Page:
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I'm reading through Shafarevich volume 1 and am a bit confused about some of his examples. So I get how if we use the line $y=tx$ then we can show certain curves are birational to a line. One of his later examples takes a function $f$ with terms of degree $n$, $n-1$, and $n-2$, i.e.,$f=u_{n-2}+u_{n-1}+u_n$, where the $u_i$ are homogeneous of degree $i$. We again set $y=tx$, divide out the $x^{n-2}$ at which point we have $f=a(t)x^2+b(t)x+c(t)$. He then uses $s=2ax+b$ to complete the square at which point he declares that $f$ is birational to $s^2=p(t) = b^2-4ac$ (hyperelliptic curve).

What's confusing is that in the earlier example of $y^2=x^2+x^3$ he did the same thing, found $x =t^2-1$ (analogous to the $s$ above) which isn't the equation of a line (which the curve is birational to). How is it that our function $s^2(t)$ above was the birational curve but this function $x(t)$ isn't?

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Maybe the following could be of help. Let us compare the following two curves:

$$y=x^3+x,\;\;\; \mathrm{and} \;\;\;y^2=x^3+x.$$ The first curve is rational, because clearly for each value of $x$ there is a unique value of $y$, so there is a one to one map from a line to the curve, $x\to (x, x^3+x)$. On the other hand in the second example there is no such an obvious map, because if you know the $x$ coordinate of a point on the curve you can not say what is the value of $y$ -- the quadratic equation has two solution. And indeed, the curve in the second example is an elliptic curve, it is not rational.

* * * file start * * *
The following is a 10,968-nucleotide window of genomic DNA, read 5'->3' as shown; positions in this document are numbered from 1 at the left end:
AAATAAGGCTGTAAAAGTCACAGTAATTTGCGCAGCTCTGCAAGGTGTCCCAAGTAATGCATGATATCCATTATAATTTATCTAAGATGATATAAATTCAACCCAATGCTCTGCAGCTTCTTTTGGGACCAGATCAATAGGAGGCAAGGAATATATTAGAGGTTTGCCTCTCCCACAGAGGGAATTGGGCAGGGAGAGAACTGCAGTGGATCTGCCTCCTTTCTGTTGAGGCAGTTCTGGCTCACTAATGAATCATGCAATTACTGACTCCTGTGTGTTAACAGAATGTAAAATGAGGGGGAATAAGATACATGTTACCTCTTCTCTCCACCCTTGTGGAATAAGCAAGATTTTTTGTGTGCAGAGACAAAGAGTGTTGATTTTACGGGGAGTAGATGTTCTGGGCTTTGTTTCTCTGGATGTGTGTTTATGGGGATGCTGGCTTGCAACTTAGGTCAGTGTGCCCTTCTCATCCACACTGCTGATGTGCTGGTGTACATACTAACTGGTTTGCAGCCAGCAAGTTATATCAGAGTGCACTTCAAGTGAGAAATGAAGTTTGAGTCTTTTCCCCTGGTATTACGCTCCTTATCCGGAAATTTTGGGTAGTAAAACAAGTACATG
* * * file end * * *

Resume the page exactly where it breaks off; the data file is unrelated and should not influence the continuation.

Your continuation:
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  • $\begingroup$ I get what's going on. What's bothering me is how we know to parameterize in the first example to directly produce the equation of the birat curve while in the second we have to notice that we've obtained a map from a single parameter to our curve and say that the birat curve must be Z(t=0). $\endgroup$
    – Mike C.
    Commented Feb 15, 2013 at 3:56

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